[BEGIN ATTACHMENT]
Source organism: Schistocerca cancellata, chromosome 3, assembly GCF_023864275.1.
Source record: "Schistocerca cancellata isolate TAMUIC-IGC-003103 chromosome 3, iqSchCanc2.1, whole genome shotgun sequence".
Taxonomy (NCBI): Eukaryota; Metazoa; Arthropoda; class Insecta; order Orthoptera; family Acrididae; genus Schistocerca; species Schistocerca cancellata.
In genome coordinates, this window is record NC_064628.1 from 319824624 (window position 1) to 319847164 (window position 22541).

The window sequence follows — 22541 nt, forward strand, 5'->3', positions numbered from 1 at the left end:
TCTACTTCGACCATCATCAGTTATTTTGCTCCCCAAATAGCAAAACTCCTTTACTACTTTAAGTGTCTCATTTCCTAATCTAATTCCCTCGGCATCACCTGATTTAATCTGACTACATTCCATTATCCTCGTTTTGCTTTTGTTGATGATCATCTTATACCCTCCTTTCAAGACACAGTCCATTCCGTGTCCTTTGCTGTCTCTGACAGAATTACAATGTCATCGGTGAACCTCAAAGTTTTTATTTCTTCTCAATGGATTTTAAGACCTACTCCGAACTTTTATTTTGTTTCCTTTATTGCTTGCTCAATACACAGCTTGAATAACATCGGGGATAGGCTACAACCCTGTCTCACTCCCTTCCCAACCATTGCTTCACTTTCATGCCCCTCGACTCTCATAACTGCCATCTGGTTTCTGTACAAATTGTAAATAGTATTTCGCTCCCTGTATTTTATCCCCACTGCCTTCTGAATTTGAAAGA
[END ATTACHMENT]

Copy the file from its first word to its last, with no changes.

Source organism: Schistocerca cancellata, chromosome 3, assembly GCF_023864275.1.
Source record: "Schistocerca cancellata isolate TAMUIC-IGC-003103 chromosome 3, iqSchCanc2.1, whole genome shotgun sequence".
Taxonomy (NCBI): Eukaryota; Metazoa; Arthropoda; class Insecta; order Orthoptera; family Acrididae; genus Schistocerca; species Schistocerca cancellata.
In genome coordinates, this window is record NC_064628.1 from 319824624 (window position 1) to 319847164 (window position 22541).

The window sequence follows — 22541 nt, forward strand, 5'->3', positions numbered from 1 at the left end:
TCTACTTCGACCATCATCAGTTATTTTGCTCCCCAAATAGCAAAACTCCTTTACTACTTTAAGTGTCTCATTTCCTAATCTAATTCCCTCGGCATCACCTGATTTAATCTGACTACATTCCATTATCCTCGTTTTGCTTTTGTTGATGATCATCTTATACCCTCCTTTCAAGACACAGTCCATTCCGTGTCCTTTGCTGTCTCTGACAGAATTACAATGTCATCGGTGAACCTCAAAGTTTTTATTTCTTCTCAATGGATTTTAAGACCTACTCCGAACTTTTATTTTGTTTCCTTTATTGCTTGCTCAATACACAGCTTGAATAACATCGGGGATAGGCTACAACCCTGTCTCACTCCCTTCCCAACCATTGCTTCACTTTCATGCCCCTCGACTCTCATAACTGCCATCTGGTTTCTGTACAAATTGTAAATAGTATTTCGCTCCCTGTATTTTATCCCCACTGCCTTCTGAATTTGAAAGA